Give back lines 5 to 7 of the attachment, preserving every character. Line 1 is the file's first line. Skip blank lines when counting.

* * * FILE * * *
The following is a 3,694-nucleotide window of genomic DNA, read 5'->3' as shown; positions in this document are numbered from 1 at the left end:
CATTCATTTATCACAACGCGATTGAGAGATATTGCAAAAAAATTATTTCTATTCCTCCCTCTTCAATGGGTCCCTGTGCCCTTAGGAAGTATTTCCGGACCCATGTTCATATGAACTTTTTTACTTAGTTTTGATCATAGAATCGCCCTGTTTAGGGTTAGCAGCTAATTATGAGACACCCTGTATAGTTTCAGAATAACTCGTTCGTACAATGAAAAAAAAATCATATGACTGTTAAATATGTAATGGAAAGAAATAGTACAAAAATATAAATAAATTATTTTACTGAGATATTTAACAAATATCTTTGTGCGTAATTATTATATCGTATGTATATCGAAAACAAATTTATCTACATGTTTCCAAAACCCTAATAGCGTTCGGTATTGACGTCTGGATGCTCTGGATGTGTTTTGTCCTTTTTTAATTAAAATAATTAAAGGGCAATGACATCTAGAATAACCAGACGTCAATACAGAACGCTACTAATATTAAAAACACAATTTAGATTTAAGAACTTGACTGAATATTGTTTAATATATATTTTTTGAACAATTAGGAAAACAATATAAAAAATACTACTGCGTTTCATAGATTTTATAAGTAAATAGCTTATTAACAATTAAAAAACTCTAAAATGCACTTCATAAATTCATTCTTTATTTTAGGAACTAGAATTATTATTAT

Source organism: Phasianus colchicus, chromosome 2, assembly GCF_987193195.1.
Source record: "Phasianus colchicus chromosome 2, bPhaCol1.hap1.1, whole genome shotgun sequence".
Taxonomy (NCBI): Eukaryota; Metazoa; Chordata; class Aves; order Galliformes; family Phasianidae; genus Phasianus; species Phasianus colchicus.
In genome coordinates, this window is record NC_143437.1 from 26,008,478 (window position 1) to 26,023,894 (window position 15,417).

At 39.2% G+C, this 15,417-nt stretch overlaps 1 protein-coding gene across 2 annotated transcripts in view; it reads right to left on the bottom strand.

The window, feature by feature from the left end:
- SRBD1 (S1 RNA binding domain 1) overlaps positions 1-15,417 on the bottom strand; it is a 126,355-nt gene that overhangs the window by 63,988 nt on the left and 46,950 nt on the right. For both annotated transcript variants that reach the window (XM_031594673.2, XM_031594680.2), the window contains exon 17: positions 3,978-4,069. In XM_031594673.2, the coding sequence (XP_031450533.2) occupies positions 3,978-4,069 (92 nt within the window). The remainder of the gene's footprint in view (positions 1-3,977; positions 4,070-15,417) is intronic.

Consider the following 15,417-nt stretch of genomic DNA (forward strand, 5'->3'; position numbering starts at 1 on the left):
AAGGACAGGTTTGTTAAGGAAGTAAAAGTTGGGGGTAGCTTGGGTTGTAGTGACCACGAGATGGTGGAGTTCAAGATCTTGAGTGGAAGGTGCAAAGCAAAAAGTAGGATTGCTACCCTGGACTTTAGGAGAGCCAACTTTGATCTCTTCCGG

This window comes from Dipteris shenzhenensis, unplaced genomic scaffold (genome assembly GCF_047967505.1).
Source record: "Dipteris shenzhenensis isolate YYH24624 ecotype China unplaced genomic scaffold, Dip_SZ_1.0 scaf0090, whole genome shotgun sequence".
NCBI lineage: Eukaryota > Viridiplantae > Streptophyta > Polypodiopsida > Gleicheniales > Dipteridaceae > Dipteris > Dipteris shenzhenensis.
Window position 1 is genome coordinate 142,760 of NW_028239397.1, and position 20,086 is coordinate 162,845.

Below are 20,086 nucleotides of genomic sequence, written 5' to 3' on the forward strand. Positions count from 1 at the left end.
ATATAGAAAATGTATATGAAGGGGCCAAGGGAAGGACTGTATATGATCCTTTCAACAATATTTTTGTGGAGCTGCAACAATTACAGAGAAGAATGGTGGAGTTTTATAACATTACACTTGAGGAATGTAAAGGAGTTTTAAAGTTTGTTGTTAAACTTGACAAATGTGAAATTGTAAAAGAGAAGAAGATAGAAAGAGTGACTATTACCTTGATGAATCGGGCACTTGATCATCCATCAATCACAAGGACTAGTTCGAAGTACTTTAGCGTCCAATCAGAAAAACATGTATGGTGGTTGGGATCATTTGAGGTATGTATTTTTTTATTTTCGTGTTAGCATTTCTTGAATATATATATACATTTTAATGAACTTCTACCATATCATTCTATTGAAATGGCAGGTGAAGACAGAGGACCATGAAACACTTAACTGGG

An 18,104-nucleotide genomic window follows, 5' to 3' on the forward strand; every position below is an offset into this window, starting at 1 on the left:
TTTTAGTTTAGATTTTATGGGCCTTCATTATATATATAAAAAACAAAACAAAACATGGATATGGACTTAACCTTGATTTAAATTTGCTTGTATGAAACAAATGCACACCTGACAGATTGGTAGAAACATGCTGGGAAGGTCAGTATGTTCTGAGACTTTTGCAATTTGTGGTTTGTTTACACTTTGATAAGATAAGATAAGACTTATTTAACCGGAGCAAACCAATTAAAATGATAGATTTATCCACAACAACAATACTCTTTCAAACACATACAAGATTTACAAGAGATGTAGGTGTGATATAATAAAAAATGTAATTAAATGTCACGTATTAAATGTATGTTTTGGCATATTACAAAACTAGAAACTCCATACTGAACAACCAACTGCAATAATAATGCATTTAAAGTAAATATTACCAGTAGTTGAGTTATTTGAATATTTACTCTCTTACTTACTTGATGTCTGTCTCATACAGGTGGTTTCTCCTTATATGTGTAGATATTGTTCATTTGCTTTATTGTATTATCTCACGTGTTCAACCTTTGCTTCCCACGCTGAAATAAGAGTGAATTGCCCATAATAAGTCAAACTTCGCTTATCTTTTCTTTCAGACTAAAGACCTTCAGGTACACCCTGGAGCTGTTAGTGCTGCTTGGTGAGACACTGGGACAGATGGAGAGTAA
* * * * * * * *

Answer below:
Taxonomy (NCBI): Eukaryota; Metazoa; Chordata; class Aves; order Galliformes; family Phasianidae; genus Phasianus; species Phasianus colchicus.
In genome coordinates, this window is record NC_143437.1 from 26,008,478 (window position 1) to 26,023,894 (window position 15,417).

At 39.2% G+C, this 15,417-nt stretch overlaps 1 protein-coding gene across 2 annotated transcripts in view; it reads right to left on the bottom strand.